Amazon CEO won’t cancel antisemitic film touted by Kyrie Irving

Amazon Kyrie Irving
FILE – AWS CEO Andy Jassy discusses a new initiative with the NFL during AWS re:Invent 2019 in Las Vegas, on Dec. 5, 2019. Amazon CEO Jassy said Wednesday, Nov. 30, 2022, that the company does not have plans to stop selling the antisemitic film that gained notoriety recently after Brooklyn Nets guard Kyrie Irving tweeted out an Amazon link to it. (Isaac Brekken/AP Images for NFL, File) Isaac Brekken/AP

Amazon CEO won’t cancel antisemitic film touted by Kyrie Irving

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Amazon CEO Andy Jassy said the business needed to maintain the principle of being “willing to allow viewpoints that are different from your own.”

While appearing at the DealBook Summit Wednesday, Jassy said the online retailer had no plans to remove or insert a disclaimer to the antisemitic film Hebrews to Negroes: Wake Up Black America! that Brooklyn Nets guard Kyrie Irving recently linked to in a tweet.

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“As a retailer of content to hundreds of millions of customers with a lot of different viewpoints, we have to allow access to those viewpoints, even if they are objectionable — objectionable and they differ from our particular viewpoints,” the CEO said.

Jassy said canceling or placing disclaimers is not always a “straightforward” decision.

“When you have content that actively incites or promotes violence or teaches people how to do things, like pedophilia, those are easy. When you have content whose primary purpose is not to espouse hate or ascribe negative characteristics to people, that is much trickier and a very slippery slope,” he said.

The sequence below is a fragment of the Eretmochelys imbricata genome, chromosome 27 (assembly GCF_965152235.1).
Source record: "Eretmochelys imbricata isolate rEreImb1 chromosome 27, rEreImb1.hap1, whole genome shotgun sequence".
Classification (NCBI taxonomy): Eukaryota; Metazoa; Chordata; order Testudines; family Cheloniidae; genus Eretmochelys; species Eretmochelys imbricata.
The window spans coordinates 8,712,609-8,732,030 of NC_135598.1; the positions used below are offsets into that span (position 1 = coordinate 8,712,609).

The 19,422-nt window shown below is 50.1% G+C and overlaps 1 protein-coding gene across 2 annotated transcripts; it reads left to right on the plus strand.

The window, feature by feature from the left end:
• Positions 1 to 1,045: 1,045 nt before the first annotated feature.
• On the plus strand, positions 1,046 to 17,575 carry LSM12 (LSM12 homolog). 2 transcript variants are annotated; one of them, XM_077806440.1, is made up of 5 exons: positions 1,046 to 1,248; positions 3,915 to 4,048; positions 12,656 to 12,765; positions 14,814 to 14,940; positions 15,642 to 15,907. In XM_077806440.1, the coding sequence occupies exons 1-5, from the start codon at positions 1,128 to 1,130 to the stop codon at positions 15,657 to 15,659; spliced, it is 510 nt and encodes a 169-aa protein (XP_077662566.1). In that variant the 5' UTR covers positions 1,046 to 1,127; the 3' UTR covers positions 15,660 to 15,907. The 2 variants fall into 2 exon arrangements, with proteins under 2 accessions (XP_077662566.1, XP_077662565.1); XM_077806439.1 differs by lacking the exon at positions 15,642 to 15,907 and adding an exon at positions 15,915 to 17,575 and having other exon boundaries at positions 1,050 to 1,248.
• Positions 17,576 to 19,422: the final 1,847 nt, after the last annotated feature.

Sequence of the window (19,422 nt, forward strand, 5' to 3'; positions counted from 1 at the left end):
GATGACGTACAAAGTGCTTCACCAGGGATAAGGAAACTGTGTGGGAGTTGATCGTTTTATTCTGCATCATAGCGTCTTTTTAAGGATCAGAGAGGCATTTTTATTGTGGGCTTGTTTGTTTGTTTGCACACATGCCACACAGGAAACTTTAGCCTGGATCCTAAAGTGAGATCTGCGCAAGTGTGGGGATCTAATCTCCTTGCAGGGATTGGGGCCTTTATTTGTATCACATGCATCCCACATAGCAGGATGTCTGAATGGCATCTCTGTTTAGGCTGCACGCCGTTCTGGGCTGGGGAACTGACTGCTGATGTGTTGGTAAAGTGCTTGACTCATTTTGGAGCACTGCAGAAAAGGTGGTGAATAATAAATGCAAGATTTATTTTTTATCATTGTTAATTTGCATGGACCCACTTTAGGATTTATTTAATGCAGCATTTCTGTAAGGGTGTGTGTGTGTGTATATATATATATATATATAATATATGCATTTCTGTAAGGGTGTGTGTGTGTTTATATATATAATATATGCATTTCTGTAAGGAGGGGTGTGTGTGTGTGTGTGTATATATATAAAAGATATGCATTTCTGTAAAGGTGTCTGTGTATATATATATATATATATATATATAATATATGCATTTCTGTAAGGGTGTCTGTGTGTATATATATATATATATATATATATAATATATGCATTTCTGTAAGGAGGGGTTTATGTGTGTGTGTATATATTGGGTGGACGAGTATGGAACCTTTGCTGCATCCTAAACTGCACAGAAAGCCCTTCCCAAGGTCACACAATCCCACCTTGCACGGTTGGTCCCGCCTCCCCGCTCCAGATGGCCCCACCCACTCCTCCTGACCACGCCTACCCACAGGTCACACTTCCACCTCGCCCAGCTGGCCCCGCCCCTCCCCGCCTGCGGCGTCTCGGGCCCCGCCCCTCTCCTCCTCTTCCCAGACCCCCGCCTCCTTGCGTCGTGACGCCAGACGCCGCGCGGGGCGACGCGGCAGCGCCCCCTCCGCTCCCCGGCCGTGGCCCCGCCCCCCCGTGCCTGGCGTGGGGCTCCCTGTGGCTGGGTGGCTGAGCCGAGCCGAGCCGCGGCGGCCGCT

Irving came under fire for the tweet, which has since been taken down, after critics said the film contained antisemitic content. The Anti-Defamation League also blasted Irving and called on Amazon to remove the film from its store.

The Nets suspended Irving on Nov. 3 but lifted it after more than two weeks once Irving issued an apology, saying he is a person who “stands for peace” and does not “condone any hate speech or any prejudice.” Amid the controversy, Irving lost his deal with Nike.

“I’m Jewish, too, and I’m worried about antisemitism, and I find several parts of that content very objectionable, but I think that you have to have principles if you’re going to manage something as large as we do with hundreds of millions of customers,” Jassy said. “Again, to me, you have to be willing to allow viewpoints that are different from your own if the primary purpose of the content is not hate.”


Rapper and clothing designer Kanye West, who now legally goes by Ye, has also drawn criticism and had several brands, including Adidas, cut ties with him following a string of antisemitic and offensive remarks.

Twitter CEO Elon Musk suspended West’s account early Friday morning after the rapper tweeted an image of a Jewish star with a Nazi swastika inside it.

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